Circulation The haemodynamic management of NPO is challenging and there is no robust evidence on which to base recommen- dations. With correct interpretation, this may allow modulation of haemodynamic parameters to increase cardiac output, reduce PVR and SVR, and optimize mean arterial pressure and hence cerebral per- fusion pressure.
The precise choice of drugs will depend on the patient, any associated injuries, and pre-existing pathology. The aim of therapy should be to maintain cardiac index at.
Actualidades en terapia intensiva neurológica. Edema pulmonar neurogénico
Neurogenic pulmonary edema is an etiological subtype of non-cardiogenic pulmonary edema. It characteristically presents within minutes to hours following a neurologic insult and usually resolves within 72 hours. The exact pathophysiology of is unclear, but it thought to relate to an adrenergic response leading to increased pulmonary hydrostatic pressure and increased lung capillary permeability 2. On chest radiographs, there are nonspecific, bilateral, rather homogeneous airspace consolidative appearances with an apical predominance is thought to the present in about half of cases 4. Please Note: You can also scroll through stacks with your mouse wheel or the keyboard arrow keys.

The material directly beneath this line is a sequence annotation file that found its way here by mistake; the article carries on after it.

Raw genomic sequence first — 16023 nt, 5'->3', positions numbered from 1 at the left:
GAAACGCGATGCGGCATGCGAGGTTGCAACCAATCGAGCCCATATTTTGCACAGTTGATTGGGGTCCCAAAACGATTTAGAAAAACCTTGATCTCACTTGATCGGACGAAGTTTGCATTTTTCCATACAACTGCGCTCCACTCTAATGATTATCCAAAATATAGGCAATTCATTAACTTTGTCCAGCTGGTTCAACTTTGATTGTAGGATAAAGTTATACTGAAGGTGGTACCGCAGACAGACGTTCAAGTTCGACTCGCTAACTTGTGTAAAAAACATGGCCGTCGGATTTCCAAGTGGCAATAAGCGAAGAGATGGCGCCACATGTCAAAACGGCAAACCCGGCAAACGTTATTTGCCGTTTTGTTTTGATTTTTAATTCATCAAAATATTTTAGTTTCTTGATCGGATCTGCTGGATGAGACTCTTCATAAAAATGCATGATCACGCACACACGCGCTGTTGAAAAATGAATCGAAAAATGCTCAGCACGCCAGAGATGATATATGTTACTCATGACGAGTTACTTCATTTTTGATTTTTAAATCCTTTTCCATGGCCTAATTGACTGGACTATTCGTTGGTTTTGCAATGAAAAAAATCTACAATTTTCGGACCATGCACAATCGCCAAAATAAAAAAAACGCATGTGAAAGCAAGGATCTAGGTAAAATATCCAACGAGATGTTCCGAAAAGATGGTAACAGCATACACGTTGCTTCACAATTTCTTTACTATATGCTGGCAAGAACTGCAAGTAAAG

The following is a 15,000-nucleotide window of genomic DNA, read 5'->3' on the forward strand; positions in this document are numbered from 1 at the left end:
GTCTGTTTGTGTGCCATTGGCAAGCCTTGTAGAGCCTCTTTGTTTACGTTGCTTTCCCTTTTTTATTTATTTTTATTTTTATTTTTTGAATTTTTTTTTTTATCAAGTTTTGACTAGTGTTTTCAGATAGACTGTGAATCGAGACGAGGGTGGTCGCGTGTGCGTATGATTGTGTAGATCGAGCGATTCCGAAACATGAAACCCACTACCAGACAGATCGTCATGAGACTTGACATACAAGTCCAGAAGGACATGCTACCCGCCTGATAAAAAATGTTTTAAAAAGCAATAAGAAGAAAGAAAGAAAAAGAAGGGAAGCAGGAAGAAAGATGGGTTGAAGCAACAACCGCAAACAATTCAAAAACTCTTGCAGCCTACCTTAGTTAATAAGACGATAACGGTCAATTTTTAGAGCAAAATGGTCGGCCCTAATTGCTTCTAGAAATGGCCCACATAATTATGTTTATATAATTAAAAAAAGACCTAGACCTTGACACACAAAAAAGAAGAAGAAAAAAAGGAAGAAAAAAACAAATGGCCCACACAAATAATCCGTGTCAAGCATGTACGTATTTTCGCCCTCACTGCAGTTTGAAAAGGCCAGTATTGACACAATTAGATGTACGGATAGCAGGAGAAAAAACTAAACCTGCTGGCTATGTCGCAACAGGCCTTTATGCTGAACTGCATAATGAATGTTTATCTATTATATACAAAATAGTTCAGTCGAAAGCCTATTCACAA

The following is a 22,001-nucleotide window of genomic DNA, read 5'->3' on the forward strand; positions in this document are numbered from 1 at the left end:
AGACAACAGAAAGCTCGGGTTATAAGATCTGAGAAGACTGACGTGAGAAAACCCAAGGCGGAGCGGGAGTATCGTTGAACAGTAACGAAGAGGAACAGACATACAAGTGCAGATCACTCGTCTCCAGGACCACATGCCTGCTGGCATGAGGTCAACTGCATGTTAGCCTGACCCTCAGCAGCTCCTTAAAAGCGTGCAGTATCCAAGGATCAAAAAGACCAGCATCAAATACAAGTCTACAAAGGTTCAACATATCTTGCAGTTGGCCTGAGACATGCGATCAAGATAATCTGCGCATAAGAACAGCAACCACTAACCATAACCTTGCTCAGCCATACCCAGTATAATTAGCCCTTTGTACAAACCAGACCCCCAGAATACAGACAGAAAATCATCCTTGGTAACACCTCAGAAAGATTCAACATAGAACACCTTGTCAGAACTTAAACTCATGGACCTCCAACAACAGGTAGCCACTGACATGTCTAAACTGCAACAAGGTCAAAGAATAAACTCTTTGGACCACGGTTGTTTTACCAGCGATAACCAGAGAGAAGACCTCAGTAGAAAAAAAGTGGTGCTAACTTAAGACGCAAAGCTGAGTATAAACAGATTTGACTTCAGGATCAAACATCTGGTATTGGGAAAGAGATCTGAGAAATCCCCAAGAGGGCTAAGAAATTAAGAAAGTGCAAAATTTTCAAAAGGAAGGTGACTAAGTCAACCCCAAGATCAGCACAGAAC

2010, Número 2
Archivos de Bronconeumologia http: www. Other types of articles such as reviews, editorials, special articles, clinical reports, and letters to the Editor are also published in the Journal. It is a monthly Journal that publishes a total of 12 issues, which contain these types of articles to different extents. All manuscripts are sent to peer-review and handled by the Editor or an Associate Editor from the team. The Journal is published both in Spanish and English. Therefore, the submission of manuscripts written in either Spanish or English is welcome. Translators working for the Journal are in charge of the corresponding translations.